The Palace of Culture and Science (Pałac Kultury i Nauki, or PKiN) in Warsaw is a modernist high-rise building constructed between 1952 and 1955. With a height of 237m, it is still the tallest building in Poland and the 6th tallest in the European Union. Its 3288 rooms on 42 floors house several public and cultural institutions. It is a listed building since 2007.
Since Russian architect Lev Rudnev designed it in a style similar to the "Seven Sisters" skyscrapers in Moscow, it is also referred to as the Eighth Sister. 40,000,000 bricks were used to build the tower which is decorated with 550 ornamental sculptures. During its constructions, 16 of the 3500 workers of the Soviet Union died in accidents.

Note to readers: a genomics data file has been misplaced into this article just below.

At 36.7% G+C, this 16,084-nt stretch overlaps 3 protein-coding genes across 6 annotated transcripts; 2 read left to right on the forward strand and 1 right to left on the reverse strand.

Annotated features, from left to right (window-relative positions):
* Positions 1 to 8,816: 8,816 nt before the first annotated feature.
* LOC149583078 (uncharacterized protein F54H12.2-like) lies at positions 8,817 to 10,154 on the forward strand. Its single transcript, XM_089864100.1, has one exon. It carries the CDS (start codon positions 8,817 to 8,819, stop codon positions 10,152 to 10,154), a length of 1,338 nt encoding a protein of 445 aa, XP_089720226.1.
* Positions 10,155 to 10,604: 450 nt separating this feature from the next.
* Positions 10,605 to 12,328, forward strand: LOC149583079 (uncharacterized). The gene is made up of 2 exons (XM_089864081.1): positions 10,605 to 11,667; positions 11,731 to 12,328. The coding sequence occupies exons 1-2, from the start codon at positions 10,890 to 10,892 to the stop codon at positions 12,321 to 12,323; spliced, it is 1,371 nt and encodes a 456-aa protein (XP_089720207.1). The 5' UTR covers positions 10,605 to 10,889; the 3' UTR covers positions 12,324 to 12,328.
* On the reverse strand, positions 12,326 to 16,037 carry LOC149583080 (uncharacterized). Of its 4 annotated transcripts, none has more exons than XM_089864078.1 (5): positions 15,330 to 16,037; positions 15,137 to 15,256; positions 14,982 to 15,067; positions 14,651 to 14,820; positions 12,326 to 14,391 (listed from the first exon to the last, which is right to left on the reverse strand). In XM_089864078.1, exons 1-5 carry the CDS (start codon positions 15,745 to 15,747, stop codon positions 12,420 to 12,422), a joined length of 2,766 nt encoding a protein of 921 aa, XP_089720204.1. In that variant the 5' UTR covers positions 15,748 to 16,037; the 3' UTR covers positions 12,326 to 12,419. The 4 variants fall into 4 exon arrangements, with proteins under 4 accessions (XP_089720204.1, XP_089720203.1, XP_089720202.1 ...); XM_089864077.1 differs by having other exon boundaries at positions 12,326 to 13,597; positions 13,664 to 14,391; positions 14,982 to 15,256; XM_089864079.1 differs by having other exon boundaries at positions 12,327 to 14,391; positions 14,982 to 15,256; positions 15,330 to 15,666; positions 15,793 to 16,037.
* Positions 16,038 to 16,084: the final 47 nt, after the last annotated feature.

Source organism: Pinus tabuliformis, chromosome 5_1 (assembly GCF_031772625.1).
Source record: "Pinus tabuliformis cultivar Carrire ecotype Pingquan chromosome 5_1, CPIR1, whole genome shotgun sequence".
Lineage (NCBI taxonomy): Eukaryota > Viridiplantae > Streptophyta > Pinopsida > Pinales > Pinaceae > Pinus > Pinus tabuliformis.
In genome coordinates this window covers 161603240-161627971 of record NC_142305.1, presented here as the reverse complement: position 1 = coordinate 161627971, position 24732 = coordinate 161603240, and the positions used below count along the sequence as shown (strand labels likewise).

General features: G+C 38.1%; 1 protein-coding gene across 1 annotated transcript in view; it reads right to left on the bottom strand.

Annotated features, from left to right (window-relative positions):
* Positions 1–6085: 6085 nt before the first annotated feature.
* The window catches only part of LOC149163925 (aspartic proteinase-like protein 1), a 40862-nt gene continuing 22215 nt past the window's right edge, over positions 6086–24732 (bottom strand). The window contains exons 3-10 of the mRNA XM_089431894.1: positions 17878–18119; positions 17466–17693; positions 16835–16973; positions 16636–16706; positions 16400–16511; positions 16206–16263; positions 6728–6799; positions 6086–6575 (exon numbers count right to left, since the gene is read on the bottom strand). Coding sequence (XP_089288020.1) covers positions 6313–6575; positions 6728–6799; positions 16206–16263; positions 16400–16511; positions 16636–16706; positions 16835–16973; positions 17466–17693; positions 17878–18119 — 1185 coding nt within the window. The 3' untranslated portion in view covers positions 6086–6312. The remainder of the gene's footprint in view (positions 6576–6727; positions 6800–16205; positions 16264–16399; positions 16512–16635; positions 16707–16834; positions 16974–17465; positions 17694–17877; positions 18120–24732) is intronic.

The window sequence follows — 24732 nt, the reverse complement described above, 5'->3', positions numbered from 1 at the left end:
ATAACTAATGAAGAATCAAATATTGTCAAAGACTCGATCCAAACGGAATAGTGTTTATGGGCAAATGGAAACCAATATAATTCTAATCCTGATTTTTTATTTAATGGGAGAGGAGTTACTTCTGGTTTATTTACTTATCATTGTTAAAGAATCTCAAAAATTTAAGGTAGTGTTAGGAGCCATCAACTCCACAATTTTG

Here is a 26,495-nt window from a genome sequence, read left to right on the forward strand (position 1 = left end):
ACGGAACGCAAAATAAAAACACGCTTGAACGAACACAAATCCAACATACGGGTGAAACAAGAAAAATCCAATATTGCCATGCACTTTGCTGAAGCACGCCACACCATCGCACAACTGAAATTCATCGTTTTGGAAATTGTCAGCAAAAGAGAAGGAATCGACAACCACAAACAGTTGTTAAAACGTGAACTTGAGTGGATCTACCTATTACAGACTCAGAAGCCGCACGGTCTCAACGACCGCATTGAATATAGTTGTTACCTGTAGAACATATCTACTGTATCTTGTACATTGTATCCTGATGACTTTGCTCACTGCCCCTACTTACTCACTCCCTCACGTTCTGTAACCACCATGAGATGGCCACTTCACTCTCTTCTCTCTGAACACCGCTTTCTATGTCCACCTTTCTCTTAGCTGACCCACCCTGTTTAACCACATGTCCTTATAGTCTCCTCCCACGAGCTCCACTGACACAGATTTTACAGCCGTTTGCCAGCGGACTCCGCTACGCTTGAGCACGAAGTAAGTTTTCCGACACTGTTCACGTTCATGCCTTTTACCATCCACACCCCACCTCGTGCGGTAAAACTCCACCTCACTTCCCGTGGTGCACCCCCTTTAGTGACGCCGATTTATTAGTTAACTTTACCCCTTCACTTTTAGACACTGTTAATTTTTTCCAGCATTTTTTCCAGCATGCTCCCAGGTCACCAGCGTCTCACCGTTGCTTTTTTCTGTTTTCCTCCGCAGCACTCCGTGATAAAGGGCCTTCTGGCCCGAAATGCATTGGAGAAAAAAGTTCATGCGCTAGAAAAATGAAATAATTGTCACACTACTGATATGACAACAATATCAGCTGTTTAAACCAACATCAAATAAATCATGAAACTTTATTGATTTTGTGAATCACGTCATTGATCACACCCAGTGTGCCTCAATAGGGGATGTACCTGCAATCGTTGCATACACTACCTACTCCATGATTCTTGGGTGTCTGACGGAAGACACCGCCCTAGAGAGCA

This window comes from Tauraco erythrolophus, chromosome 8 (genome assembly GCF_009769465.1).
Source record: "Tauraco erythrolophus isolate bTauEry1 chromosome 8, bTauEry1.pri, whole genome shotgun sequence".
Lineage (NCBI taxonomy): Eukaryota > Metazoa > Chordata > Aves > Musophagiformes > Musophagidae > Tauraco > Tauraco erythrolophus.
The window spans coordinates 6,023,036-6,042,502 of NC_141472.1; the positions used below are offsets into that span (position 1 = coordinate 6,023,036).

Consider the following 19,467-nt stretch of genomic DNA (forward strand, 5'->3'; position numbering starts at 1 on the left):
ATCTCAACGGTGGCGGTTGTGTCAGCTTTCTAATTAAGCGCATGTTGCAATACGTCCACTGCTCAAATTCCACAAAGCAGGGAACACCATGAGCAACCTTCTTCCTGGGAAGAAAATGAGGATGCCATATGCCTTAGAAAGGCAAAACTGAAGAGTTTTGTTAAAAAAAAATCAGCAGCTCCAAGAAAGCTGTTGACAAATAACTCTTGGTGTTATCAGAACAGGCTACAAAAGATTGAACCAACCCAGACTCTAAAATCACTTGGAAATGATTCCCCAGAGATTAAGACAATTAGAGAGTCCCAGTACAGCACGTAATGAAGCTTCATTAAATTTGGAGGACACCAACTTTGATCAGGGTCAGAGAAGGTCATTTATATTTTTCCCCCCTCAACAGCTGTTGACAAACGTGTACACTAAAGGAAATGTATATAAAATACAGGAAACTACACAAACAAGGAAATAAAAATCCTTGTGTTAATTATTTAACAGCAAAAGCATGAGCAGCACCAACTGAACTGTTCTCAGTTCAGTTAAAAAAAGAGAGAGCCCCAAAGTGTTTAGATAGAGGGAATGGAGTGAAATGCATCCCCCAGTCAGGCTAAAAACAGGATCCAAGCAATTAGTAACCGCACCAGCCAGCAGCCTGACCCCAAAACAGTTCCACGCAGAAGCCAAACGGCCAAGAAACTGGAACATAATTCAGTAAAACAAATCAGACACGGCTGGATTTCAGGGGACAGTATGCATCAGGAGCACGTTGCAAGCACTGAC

The over 6 meter-heigh clock faces were added to the top of the building in 1999, making it until 2002 the world's tallest clock tower.
Palace of Culture and Science - facade
Palace of Culture and Science - facade
Palace of Culture and Science - illuminated facade at night
Palace of Culture and Science - illuminated facade at night
At 114 meters, the terrace on the 30th floor offers a panoramic view over the city.
viewing terrace entrance
viewing terrace entrance
Palace of Culture and Science - staircase
Palace of Culture and Science - staircase
Palace of Culture and Science - staircase
Palace of Culture and Science - staircase
The first concert of a major western rock group behind the Iron Curtain also happened inside the Palace of Culture and Sciences in Warsaw. On April 13, 1967, The Rolling Stones played here, a stop on their European Tour promoting the album Between the Buttons.
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